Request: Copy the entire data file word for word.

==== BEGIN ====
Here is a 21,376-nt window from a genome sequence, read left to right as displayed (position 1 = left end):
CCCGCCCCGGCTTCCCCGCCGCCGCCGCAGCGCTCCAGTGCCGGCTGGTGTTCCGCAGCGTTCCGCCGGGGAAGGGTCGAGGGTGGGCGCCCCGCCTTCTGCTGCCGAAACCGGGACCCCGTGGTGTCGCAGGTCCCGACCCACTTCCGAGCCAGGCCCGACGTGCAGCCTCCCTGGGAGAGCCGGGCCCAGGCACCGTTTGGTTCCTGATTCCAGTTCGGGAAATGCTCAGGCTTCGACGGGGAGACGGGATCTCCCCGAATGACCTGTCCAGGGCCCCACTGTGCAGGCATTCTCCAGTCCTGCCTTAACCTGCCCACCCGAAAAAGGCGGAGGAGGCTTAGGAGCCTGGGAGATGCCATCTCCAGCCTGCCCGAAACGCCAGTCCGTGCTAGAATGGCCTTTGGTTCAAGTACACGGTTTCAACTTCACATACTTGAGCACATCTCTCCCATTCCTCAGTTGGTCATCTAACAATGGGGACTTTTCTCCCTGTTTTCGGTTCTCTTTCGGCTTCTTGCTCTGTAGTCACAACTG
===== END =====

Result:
Here is a 21,376-nt window from a genome sequence, read left to right as displayed (position 1 = left end):
CCCGCCCCGGCTTCCCCGCCGCCGCCGCAGCGCTCCAGTGCCGGCTGGTGTTCCGCAGCGTTCCGCCGGGGAAGGGTCGAGGGTGGGCGCCCCGCCTTCTGCTGCCGAAACCGGGACCCCGTGGTGTCGCAGGTCCCGACCCACTTCCGAGCCAGGCCCGACGTGCAGCCTCCCTGGGAGAGCCGGGCCCAGGCACCGTTTGGTTCCTGATTCCAGTTCGGGAAATGCTCAGGCTTCGACGGGGAGACGGGATCTCCCCGAATGACCTGTCCAGGGCCCCACTGTGCAGGCATTCTCCAGTCCTGCCTTAACCTGCCCACCCGAAAAAGGCGGAGGAGGCTTAGGAGCCTGGGAGATGCCATCTCCAGCCTGCCCGAAACGCCAGTCCGTGCTAGAATGGCCTTTGGTTCAAGTACACGGTTTCAACTTCACATACTTGAGCACATCTCTCCCATTCCTCAGTTGGTCATCTAACAATGGGGACTTTTCTCCCTGTTTTCGGTTCTCTTTCGGCTTCTTGCTCTGTAGTCACAACTG